How mHealth Will Change the Market

Mobile health technology has been gathering steam over the last few years, and in 2017, that momentum will only pick up.

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What do smartphones have to do with medical device manufacturers? Everything, it would seem. Experts say that going forward the two will be inextricably entwined. That’s because mHealth—or mobile health technology—has been gathering steam over the last few years, and in 2017, that momentum will only pick up.

What is mHealth?

The mHealth market can be hard to define. Put simply, it encompasses any kind of medical care accessed through a mobile device.

A camera phone, for example, allows directly observed therapy to happen at home: patients film themselves taking medication and submit the recording to their physician. Apps exist that help patients to schedule complex therapies and dosages, or that walk them through physio exercises. There are even cell phone attachments that detect cataracts or identify bacteria levels in water.

These technologies are all included under the umbrella term “mHealth.”

The impact of mHealth

The applications of mHealth are most exciting—and impactful—for developing nations, since the technology makes physician care more accessible. “The penetration of mobile phone networks in many low and middle income countries surpasses other infrastructure such as paved roads and electricity,” finds a report from the World Health Organization. So while people may not be able to physically reach a hospital, they can interact with a physician through a mobile app.

But mHealth is also making waves in developed nations. Here, the technology can be used to empower patients. A platform from Reliq Health Technologies (TSXV:RHT), for example, facilitates at-home recovery for patients. Their medication management app allows patients to schedule and remember drug doses. It can help senior citizens or the extremely ill retain their sense of independence.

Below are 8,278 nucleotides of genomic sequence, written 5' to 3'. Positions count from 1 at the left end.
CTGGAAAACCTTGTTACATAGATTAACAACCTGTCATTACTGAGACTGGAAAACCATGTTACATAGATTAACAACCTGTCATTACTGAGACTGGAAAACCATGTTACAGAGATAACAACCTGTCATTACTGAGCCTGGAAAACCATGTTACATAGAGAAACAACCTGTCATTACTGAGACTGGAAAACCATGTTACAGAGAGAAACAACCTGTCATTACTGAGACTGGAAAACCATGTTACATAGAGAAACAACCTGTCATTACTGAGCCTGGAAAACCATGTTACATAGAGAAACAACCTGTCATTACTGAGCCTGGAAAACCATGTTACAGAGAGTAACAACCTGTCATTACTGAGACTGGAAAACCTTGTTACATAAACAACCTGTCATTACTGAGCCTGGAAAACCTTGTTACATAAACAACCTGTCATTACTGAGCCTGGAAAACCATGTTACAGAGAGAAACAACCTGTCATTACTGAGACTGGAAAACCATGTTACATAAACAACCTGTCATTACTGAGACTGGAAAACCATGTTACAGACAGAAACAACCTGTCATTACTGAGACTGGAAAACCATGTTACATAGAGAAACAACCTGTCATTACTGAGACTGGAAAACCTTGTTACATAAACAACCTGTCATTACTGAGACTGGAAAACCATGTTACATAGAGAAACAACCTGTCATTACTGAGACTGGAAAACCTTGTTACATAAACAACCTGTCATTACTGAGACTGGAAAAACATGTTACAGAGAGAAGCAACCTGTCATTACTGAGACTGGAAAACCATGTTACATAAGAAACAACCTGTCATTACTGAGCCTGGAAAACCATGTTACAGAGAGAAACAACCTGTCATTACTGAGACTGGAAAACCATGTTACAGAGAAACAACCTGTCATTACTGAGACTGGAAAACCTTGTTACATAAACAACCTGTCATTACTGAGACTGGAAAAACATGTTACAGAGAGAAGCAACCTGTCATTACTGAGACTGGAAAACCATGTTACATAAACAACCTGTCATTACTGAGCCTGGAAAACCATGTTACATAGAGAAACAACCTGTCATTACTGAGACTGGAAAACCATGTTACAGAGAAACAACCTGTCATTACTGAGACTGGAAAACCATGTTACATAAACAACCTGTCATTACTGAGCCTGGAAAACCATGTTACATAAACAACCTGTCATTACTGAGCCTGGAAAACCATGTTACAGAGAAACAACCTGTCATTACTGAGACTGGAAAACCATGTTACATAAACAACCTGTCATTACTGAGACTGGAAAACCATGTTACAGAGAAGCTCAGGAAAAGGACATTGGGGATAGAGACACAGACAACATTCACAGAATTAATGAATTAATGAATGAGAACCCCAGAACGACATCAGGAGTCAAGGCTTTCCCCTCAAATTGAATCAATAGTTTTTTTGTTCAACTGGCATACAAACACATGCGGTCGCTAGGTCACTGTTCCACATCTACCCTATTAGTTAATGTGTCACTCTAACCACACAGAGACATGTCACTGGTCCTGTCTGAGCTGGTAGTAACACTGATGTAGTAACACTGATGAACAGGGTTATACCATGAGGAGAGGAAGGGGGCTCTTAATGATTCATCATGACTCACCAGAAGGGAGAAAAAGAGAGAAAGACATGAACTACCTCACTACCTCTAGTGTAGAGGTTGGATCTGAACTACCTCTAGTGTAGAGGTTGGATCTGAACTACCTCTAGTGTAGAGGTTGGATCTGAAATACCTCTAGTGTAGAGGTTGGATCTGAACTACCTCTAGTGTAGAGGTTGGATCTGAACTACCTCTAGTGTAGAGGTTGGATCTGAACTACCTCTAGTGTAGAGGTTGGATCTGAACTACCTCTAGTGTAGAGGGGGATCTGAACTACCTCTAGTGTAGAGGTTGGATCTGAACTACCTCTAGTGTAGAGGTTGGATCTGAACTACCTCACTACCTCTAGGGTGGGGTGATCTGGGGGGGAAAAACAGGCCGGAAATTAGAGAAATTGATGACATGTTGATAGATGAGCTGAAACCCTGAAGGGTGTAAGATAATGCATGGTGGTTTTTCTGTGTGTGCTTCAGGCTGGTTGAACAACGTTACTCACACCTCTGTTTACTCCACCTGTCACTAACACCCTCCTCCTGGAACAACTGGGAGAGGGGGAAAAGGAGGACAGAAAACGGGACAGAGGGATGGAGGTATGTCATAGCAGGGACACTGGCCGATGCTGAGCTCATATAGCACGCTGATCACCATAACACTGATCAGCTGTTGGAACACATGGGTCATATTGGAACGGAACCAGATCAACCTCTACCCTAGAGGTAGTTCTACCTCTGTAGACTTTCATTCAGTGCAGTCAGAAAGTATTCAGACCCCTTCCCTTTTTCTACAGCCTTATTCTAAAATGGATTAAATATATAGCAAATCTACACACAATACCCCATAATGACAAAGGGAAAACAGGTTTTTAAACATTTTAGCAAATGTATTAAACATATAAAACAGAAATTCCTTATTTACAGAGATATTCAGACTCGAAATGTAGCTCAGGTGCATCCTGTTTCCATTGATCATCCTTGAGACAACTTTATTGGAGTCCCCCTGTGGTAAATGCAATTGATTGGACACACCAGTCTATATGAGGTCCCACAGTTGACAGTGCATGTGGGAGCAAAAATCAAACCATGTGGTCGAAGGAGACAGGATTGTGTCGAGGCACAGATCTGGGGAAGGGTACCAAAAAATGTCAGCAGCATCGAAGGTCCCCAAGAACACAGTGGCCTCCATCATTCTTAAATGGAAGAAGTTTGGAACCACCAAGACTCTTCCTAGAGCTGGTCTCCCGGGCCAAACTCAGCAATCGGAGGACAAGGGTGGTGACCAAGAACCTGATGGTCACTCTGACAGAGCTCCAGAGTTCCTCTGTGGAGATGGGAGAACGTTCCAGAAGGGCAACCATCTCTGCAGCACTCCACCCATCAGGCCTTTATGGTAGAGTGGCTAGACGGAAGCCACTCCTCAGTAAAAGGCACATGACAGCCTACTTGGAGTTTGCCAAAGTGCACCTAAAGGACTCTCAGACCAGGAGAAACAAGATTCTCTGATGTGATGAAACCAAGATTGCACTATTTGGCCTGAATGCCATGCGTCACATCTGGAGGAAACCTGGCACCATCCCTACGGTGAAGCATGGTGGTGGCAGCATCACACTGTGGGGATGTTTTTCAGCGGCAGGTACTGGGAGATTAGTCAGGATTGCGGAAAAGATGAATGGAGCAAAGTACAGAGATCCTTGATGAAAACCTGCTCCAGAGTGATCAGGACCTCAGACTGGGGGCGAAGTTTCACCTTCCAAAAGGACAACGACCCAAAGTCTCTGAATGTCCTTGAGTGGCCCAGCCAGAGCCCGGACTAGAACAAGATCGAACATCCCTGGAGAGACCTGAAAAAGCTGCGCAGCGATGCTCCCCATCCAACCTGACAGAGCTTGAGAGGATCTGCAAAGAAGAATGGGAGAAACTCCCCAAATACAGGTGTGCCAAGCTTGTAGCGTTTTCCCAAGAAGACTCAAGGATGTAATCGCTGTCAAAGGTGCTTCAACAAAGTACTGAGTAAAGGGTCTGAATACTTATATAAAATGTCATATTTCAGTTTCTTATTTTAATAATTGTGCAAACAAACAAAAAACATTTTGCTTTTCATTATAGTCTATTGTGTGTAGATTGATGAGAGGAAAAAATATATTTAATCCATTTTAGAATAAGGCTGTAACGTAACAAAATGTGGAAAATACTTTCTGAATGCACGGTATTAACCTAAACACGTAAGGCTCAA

At the same time, this app sends data to the patient’s caregivers and health professionals, providing everyone with peace of mind. In this way, mHealth has powered the collaborative care movement—a team approach to recovery and healing.

Use in clinical trials

Experts predict that mHealth technologies will become pivotal in clinical trials, since they provide objective, rather than subjective, data. Researchers no longer have to ask trial participants to estimate how active they are, for example—instead, patients can wear a fitness tracker that transmits health data in real time.

GlaxoSmithKline (NYSE:GSK) recently launched a study using an app built from Apple’s (NASDAQ:AAPL) ResearchKit software. “Our goal is to engage with patients in a new way that integrates the research into their daily lives,” said Rob DiCicco, the company’s VP of Clinical Innovation. Now, face-to-face patient/physician interaction isn’t always necessary.

This “new way” might make life easier for clinical trial participants—but it has business benefits as well. Clinical trials are costly, and mHealth may one day bring those expenses down.

That means investors should expect to see more overlap between technology companies and medical device or pharmaceutical manufacturers going forward. “If we really want to transform clinical trials and put a significant dent in the two billion dollar price tag, I think the two sectors really have to leverage each other’s strengths and work well together,” GlaxoSmithKline’s Michelle Crouthamel told Forbes.

mHealth in 2017 and beyond

So what will the impact of mHealth be in 2017 and beyond? A report from Deloitte suggests these technologies will become even more critical to clinical trials, helping to measure not just a medication’s efficacy, but also how it impacts the patient’s quality of life.

Expect also to see wearable technologies prescribed, helping physicians to monitor medication adherence and an individual’s response to therapy. Such technology should minimize return or emergency trips to the hospital. It will also allow admitted patients to be discharged faster.

Finally, expect to see patients taking a more active role in their care plan. Medication management apps will allow individuals to retain their autonomy and track their own progress, while mobile physiotherapy apps will make it easier to perform exercises at home.

And what does that all mean for investors?

Medical device manufacturers who embrace mHealth are worth your attention. The market for this kind of technology is growing, especially as pharmaceutical companies look for digital platforms and tools to expedite and improve their clinical trials. And as people the world over become more health-conscious, the consumer mHealth market looks promising as well.

Don’t forget to follow us @INN_LifeScience for real-time news updates.

Securities Disclosure: I, Chelsea Pratt, hold no direct investment interest in any company mentioned in this article.

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